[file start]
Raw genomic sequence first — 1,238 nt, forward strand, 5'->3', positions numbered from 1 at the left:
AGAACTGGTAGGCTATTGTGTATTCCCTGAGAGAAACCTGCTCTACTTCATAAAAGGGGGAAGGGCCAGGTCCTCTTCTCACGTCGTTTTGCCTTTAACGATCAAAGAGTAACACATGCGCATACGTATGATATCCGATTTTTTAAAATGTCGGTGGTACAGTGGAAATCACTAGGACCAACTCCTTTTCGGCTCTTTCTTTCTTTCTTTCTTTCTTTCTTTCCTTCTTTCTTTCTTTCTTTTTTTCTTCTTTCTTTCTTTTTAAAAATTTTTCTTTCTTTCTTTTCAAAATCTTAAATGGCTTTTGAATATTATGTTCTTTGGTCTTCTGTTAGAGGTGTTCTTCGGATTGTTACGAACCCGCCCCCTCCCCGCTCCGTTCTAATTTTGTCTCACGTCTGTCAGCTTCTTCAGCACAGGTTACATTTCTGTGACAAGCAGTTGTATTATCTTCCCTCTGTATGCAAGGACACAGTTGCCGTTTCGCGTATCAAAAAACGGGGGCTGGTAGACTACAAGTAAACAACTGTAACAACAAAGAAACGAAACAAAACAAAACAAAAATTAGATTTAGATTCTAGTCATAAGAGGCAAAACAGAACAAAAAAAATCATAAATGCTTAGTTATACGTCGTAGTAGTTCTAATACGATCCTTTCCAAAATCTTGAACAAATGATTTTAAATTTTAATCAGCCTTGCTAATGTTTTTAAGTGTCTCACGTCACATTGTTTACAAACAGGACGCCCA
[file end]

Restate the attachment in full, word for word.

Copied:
Raw genomic sequence first — 1,238 nt, forward strand, 5'->3', positions numbered from 1 at the left:
AGAACTGGTAGGCTATTGTGTATTCCCTGAGAGAAACCTGCTCTACTTCATAAAAGGGGGAAGGGCCAGGTCCTCTTCTCACGTCGTTTTGCCTTTAACGATCAAAGAGTAACACATGCGCATACGTATGATATCCGATTTTTTAAAATGTCGGTGGTACAGTGGAAATCACTAGGACCAACTCCTTTTCGGCTCTTTCTTTCTTTCTTTCTTTCTTTCTTTCCTTCTTTCTTTCTTTCTTTTTTTCTTCTTTCTTTCTTTTTAAAAATTTTTCTTTCTTTCTTTTCAAAATCTTAAATGGCTTTTGAATATTATGTTCTTTGGTCTTCTGTTAGAGGTGTTCTTCGGATTGTTACGAACCCGCCCCCTCCCCGCTCCGTTCTAATTTTGTCTCACGTCTGTCAGCTTCTTCAGCACAGGTTACATTTCTGTGACAAGCAGTTGTATTATCTTCCCTCTGTATGCAAGGACACAGTTGCCGTTTCGCGTATCAAAAAACGGGGGCTGGTAGACTACAAGTAAACAACTGTAACAACAAAGAAACGAAACAAAACAAAACAAAAATTAGATTTAGATTCTAGTCATAAGAGGCAAAACAGAACAAAAAAAATCATAAATGCTTAGTTATACGTCGTAGTAGTTCTAATACGATCCTTTCCAAAATCTTGAACAAATGATTTTAAATTTTAATCAGCCTTGCTAATGTTTTTAAGTGTCTCACGTCACATTGTTTACAAACAGGACGCCCA